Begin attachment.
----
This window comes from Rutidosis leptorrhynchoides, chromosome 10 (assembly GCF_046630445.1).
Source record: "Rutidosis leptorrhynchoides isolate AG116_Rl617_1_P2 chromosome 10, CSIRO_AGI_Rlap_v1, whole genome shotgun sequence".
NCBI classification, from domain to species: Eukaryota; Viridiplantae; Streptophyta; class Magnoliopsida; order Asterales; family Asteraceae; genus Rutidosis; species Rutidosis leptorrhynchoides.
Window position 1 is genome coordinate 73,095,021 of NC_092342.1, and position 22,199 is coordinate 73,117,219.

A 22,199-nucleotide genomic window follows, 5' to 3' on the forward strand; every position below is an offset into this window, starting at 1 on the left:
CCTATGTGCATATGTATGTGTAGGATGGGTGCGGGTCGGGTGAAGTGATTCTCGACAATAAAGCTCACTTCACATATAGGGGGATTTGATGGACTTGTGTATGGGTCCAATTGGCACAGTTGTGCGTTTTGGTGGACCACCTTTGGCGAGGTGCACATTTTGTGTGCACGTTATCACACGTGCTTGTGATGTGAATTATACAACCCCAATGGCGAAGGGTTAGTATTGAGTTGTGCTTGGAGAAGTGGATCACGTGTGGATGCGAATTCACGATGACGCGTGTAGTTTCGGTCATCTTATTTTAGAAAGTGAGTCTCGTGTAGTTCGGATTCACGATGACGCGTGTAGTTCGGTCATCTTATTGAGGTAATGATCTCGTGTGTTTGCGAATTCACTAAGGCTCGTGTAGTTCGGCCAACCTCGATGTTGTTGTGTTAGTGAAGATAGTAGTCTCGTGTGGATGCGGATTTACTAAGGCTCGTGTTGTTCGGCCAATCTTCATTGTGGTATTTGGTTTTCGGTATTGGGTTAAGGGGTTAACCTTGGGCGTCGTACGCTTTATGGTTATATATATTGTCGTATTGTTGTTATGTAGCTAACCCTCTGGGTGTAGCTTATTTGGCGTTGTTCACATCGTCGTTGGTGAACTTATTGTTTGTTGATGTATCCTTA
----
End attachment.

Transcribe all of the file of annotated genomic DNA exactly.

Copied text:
This window comes from Rutidosis leptorrhynchoides, chromosome 10 (assembly GCF_046630445.1).
Source record: "Rutidosis leptorrhynchoides isolate AG116_Rl617_1_P2 chromosome 10, CSIRO_AGI_Rlap_v1, whole genome shotgun sequence".
NCBI classification, from domain to species: Eukaryota; Viridiplantae; Streptophyta; class Magnoliopsida; order Asterales; family Asteraceae; genus Rutidosis; species Rutidosis leptorrhynchoides.
Window position 1 is genome coordinate 73,095,021 of NC_092342.1, and position 22,199 is coordinate 73,117,219.

A 22,199-nucleotide genomic window follows, 5' to 3' on the forward strand; every position below is an offset into this window, starting at 1 on the left:
CCTATGTGCATATGTATGTGTAGGATGGGTGCGGGTCGGGTGAAGTGATTCTCGACAATAAAGCTCACTTCACATATAGGGGGATTTGATGGACTTGTGTATGGGTCCAATTGGCACAGTTGTGCGTTTTGGTGGACCACCTTTGGCGAGGTGCACATTTTGTGTGCACGTTATCACACGTGCTTGTGATGTGAATTATACAACCCCAATGGCGAAGGGTTAGTATTGAGTTGTGCTTGGAGAAGTGGATCACGTGTGGATGCGAATTCACGATGACGCGTGTAGTTTCGGTCATCTTATTTTAGAAAGTGAGTCTCGTGTAGTTCGGATTCACGATGACGCGTGTAGTTCGGTCATCTTATTGAGGTAATGATCTCGTGTGTTTGCGAATTCACTAAGGCTCGTGTAGTTCGGCCAACCTCGATGTTGTTGTGTTAGTGAAGATAGTAGTCTCGTGTGGATGCGGATTTACTAAGGCTCGTGTTGTTCGGCCAATCTTCATTGTGGTATTTGGTTTTCGGTATTGGGTTAAGGGGTTAACCTTGGGCGTCGTACGCTTTATGGTTATATATATTGTCGTATTGTTGTTATGTAGCTAACCCTCTGGGTGTAGCTTATTTGGCGTTGTTCACATCGTCGTTGGTGAACTTATTGTTTGTTGATGTATCCTTA